I’ve had roles in the past that have required the kind of heroic efforts you describe and I recognise the drug-like qualities you articulate. But have I done my best work during those times? No – quality has suffered as quantity has increased. Have I left sustainable enterprises behind me? Maybe – but it’s hard to follow in the footsteps of the ‘heroic entrepreneur’ and in the titanic struggle to move mountains, it’s all too common to forget to leave the necessary provisions at base camp for the next group coming through. Am I more effective when I have other things in my life beyond social enterprise? Absolutely. Am I worth less when I work less? Only in the eyes of those who fawn over the ‘superhuman’ social entrepreneur celebrities.

Celebrating heroic entrepreneurs is a bit like celebrating stick-thin celebrities for their amazing figures. Yes, they have amazing figures. But they live on celery soup - what’s so great about that?! Aren’t people with healthy figures (substitute organisations), who maintain them by having a balanced approach to diet and exercise (substitute work-life) more admirable, and more worth learning from?

You say “The current obsession with work-life balance is, on one hand, a mark of a more civilised, gentler society. But I also think it is linked, in a way, to the wanting-it-all culture: `I can have my big job, salary and also have this amazing life outside work'.”

It may be partly about that, but you’re missing the point that one of the advantages of having an “obsession” with work-life balance is that it creates an opportunity for those people who can’t or don’t want to work 50hrs+ each week to be valued for the contribution they do make .

The administrator who gives up the occasional few hours of his or her spare time because they believe in what they do; the person with health conditions that can only work a few hours a week but works hard when they do; the working parent who spends their life juggling childcare, work, and travel. These are all people who contribute huge amounts to our organisations and one of the best things about our sector is that, more than others, we have a history of recognising that and finding new ways to fully value it.

Contrast this to a public sector organisation I know where permanent staff above a certain grade are simply not allowed to work part-time (no good reason given) Or to a financial services company where someone who asked to work 4 days a week on return from maternity leave was told this would undermine the ‘hard work’ culture of the rest of her team. Cue a demoralised and uncommitted staff member, instead of a happy, balanced, motivated, hardworking one. This kind of outdated, macho thinking about what constitutes ‘hard work’ is shocking and sad to see in the so-called post-feminist world.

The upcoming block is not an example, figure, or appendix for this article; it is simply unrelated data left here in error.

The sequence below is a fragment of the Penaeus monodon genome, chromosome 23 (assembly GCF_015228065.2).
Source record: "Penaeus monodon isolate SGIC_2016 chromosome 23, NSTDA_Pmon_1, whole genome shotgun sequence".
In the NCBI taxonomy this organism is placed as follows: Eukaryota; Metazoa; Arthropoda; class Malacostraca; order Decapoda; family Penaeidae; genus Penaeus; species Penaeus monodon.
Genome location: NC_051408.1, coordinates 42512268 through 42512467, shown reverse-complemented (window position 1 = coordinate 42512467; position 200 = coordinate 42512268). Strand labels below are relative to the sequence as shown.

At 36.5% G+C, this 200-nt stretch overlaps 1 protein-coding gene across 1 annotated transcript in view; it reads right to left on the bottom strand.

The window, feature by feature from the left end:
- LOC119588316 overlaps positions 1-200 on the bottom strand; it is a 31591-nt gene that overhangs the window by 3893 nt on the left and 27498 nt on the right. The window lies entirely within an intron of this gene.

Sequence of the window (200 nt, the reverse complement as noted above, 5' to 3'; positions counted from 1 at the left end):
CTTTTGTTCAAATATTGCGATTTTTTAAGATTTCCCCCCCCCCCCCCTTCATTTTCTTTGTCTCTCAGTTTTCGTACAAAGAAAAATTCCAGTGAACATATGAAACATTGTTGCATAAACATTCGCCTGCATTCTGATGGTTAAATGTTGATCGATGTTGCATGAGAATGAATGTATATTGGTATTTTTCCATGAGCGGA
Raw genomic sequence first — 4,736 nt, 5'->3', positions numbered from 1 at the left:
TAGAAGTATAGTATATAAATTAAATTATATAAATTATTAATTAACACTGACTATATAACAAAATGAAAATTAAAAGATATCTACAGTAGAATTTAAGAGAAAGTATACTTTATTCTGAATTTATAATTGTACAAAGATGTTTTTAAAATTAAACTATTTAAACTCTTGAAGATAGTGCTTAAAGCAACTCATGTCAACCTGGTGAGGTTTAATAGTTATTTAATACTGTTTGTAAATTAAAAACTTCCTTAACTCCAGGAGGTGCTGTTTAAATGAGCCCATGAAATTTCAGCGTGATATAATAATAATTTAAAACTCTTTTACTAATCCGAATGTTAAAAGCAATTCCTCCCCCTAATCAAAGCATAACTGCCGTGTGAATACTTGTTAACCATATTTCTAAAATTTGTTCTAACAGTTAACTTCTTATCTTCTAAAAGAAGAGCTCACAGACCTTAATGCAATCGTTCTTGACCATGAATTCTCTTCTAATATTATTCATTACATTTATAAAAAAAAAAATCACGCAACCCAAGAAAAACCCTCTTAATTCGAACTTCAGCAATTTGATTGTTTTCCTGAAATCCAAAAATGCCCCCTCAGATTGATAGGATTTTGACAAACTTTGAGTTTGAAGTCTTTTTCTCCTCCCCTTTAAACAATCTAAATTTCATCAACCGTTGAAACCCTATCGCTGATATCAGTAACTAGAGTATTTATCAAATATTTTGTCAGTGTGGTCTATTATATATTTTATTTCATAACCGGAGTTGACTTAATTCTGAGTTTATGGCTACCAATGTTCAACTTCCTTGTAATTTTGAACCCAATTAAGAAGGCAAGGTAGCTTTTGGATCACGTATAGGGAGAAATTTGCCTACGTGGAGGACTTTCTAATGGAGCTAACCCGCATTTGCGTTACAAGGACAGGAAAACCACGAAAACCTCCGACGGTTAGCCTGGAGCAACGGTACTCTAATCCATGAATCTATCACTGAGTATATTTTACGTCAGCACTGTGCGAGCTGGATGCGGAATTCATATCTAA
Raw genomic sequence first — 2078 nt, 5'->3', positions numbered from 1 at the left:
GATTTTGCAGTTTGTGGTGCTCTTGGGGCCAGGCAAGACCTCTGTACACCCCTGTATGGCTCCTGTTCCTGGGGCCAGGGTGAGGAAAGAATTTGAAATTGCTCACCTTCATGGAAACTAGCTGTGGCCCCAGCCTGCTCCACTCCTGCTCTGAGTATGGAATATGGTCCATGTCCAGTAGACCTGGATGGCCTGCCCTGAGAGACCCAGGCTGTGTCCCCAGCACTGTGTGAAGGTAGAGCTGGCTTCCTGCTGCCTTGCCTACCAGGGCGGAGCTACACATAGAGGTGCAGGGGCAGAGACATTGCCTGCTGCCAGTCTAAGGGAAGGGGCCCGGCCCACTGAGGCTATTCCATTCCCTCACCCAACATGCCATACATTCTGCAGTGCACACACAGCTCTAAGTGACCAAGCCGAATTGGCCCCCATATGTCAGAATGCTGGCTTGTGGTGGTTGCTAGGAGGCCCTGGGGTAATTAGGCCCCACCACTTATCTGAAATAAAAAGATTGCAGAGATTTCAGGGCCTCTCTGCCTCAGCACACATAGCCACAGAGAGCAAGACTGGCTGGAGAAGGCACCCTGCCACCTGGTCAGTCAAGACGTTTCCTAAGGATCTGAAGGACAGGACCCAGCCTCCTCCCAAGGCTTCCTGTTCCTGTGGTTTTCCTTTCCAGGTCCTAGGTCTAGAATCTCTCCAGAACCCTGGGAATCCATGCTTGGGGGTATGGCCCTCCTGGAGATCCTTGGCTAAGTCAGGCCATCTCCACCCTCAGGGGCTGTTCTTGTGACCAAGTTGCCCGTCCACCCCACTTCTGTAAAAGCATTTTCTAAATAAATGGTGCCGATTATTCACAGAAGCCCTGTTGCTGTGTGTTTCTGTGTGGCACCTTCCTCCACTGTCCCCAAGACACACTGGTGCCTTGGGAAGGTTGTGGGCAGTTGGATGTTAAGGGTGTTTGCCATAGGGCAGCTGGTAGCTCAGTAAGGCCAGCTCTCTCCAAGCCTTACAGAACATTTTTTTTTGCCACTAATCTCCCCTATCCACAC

Job-sharing, working from home, part-time working and other family friendly policies are all things that should be seen as normal, standard practices which support people to work hard, unless there is a good reason not to (obviously certain industries are less suitable than others). But frankly, when it comes to third sector development, management and leadership, those reasons are hard to see and are, in my experience, often wrapped up in delusions of grandeur more than anything else.

You say, “This means, for me, accepting that I can't move any mountains for at least the next couple of years. The stuff I would like to achieve, the new projects I need to throw every cell of myself at to make happen won't happen till at least my kids get beyond their second birthdays.”

But why aren’t you getting other people to work up all those ideas and projects that you say you’ve had to put on the back-burner? Why aren’t you creating opportunities for your young talent to develop them, make them happen? Have you tried and tested having part-time management positions at senior level – 3 days of someone motivated and positive is often worth more than 5 days of someone mediocre and dulled by the slog. Why aren’t you putting creative strategies in place to draw on the talent around you, rather than assuming that because you can’t drive them forward, ideas have to be left to fizzle out? Can you really not imagine other people being able to achieve these things and move the mountains with (or without) you?

Joe said...

I like Emma's comments. When I can't do something, its an opportunity for someone else to take it on, develop it and grow their own ability.

Craig Dearden-Phillips said...

Commenting on my own comments here. Four is a record on my blog so thanks to Emma, Ian and Joe for troubling to read it.

All raise valuable and thought-provoking points.
Joe, yes, the thought of returning to mega-slogging in a year's time is not appealing at the moment. which links to,,,

Emma and your point that yes I do need to find other ways to move mountains than doing so myself. I am currently trying this but finding it much harder to work through others. A different art, one I will need to learn. One of my mini-entrepreneurs fits v closely your description of the PT, multi-focussed person you described. She is good (in fact very good!) but I am having to accept that things can't happen as quickly as I like. My problem more than her though!

Ian, yes I am very mindful of what slacking off at home could me. My father was an absent figure for much of my childhood. Quite normal for his time (I didn't feel particularly different) but not really right now. And, of course, he missed out on so much.

Steve Allman said...

Interesting blog and comments. One little word of advice from a fellow midnight-emailer - new Outlook has a "do not send until" function. Great for sending emails at 2am but looking as if you did it at 8am! cu soon.